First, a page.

Coca-Cola Investing in Sports Drink Maker BodyArmor
Coca-Cola is buying a minority ownership stake in sports drink maker BodyArmor, for an undisclosed amount, marking the latest move by the world’s biggest beverage maker to diversify its offerings.
The Atlanta company said Tuesday the deal will allow it to increase its stake in BodyArmor. BodyArmor will get access to Coca-Cola’s bottling system, which the companies say could increase distribution. Coca-Cola also makes the sports drink Powerade, while rival PepsiCo Inc. makes the more popular Gatorade.
Coca-Cola has been investing in newer drinks to become what CEO James Quincey calls a “total beverage” company as Americans move away from traditional sodas. Its investments in recent years have included milk that is strained to have more protein and a push behind sparkling water.
Icahn ends Cigna-Express Scripts Campaign, Shares Bounce
Shares of Express Scripts are moving higher before the opening bell after activist investor Carl Icahn ended a short-lived fight to scuttle Cigna’s takeover of the pharmacy benefit manager.
Icahn said late Monday that he’ll end his campaign to convince Cigna shareholders to vote against the roughly $52-billion deal this month. He noted that two prominent shareholder advisory firms support it and that there is significant stockholder overlap between the companies.
Icahn argued in a lengthy letter to fellow shareholders last week that Cigna was “dramatically overpaying” for Express Scripts. He says he holds stakes in each company.
Institutional Shareholder Services, as well as Glass Lewis & Co., came out in support of the deal.
Express Script shares climbed nearly 2 percent to $85.50 before markets opened Tuesday.
Maduro: Gas Prices to Spike in Venezuela to Fight Smugglers
President Nicolas Maduro said Monday that some of the world’s cheapest gasoline that Venezuelan drivers enjoy will soon be sold at world market prices to combat rampant smuggling.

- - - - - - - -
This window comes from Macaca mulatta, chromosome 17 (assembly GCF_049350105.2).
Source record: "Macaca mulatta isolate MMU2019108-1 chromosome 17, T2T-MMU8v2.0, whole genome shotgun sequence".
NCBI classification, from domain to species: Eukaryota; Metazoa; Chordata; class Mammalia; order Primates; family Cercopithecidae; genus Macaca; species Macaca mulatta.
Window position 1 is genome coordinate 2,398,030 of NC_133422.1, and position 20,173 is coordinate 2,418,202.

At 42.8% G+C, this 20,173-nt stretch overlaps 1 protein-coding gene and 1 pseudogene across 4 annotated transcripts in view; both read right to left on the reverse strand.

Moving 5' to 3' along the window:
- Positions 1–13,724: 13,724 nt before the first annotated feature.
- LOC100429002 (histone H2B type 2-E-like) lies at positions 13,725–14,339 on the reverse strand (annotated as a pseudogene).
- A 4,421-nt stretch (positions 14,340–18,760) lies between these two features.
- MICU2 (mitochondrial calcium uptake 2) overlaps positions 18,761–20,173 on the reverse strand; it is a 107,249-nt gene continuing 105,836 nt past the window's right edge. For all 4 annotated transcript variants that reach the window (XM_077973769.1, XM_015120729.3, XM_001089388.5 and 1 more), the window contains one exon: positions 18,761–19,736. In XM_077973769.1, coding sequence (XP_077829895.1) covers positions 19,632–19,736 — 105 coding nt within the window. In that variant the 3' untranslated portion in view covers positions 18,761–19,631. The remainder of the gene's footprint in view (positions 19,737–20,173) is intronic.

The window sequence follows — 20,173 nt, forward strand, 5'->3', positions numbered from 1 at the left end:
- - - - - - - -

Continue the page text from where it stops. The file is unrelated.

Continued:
Maduro said he wants to stop Venezuela’s subsidized fuel from crossing illegally into Colombia and other neighboring countries. He said the smuggling costs Venezuela billions.
It’s part of Maduro’s plan to overhaul an imploding economy, in which inflation is expected to top 1 million percent this year.
Filling up a tank of gas in socialist Venezuela today costs less than one U.S. cent.
Maduro says Venezuelans showing their government-issued identification card at the pump will still be able to buy subsidized gasoline. He gave few other details of the planned changes.
Many Venezuelans who oppose Maduro’s government refuse the identification card.
US Bill Rates Flat to Higher; 3-Month Highest Since 2008
Interest rates on short-term Treasury bills were unchanged to higher in Monday’s auction, with three-month bills remaining at their highest level in more than a decade.
The Treasury Department auctioned $51 billion in three-month bills at a discount rate of 2.030 percent, up from 2.010 percent last week. Another $45 billion in six-month bills was auctioned at a discount rate of 2.180 percent, unchanged from last week.
The three-month rate was the highest since those bills averaged 2.050 percent on June 16, 2008, before the financial crisis that struck in the fall of that year. The steady six-month rate hadn’t been that high since those bills averaged 2.255 percent on June 23, 2008.
The discount rates reflect that the bills sell for less than face value. For a $10,000 bill, the three-month price was $9,959.68 while a six-month bill sold for $9,900.88. That would equal an annualized rate of 2.069 percent for the three-month bills and 2.235 percent for the six-month bills.
Separately, the Federal Reserve said Monday that the average yield for one-year Treasury bills, a popular index for making changes in adjustable-rate mortgages, stood at 2.42 percent on Friday, down from 2.44 percent at the beginning of last week on Aug. 6.
Emerson Electric President to Retire Oct. 1
Edward Monser, who has been president for eight years at Emerson Electric, will retire on Oct. 1.
The technology and engineering company announced Monser’s retirement Tuesday and said his replacement will be Michael Train, who has worked for Emerson since 1991, leading its Automation Solutions business since 2016.
Monser joined an Emerson subsidiary in 1981. He served as chief operating officer from 2001 to 2015.
Emerson, based in the St. Louis suburb of Ferguson, Missouri, operates two main business units, one selling automation solutions to industrial customers, the other selling commercial and consumer products such as sensors and air-conditioning components.
The company has 80,000 employees and 200 manufacturing locations worldwide.
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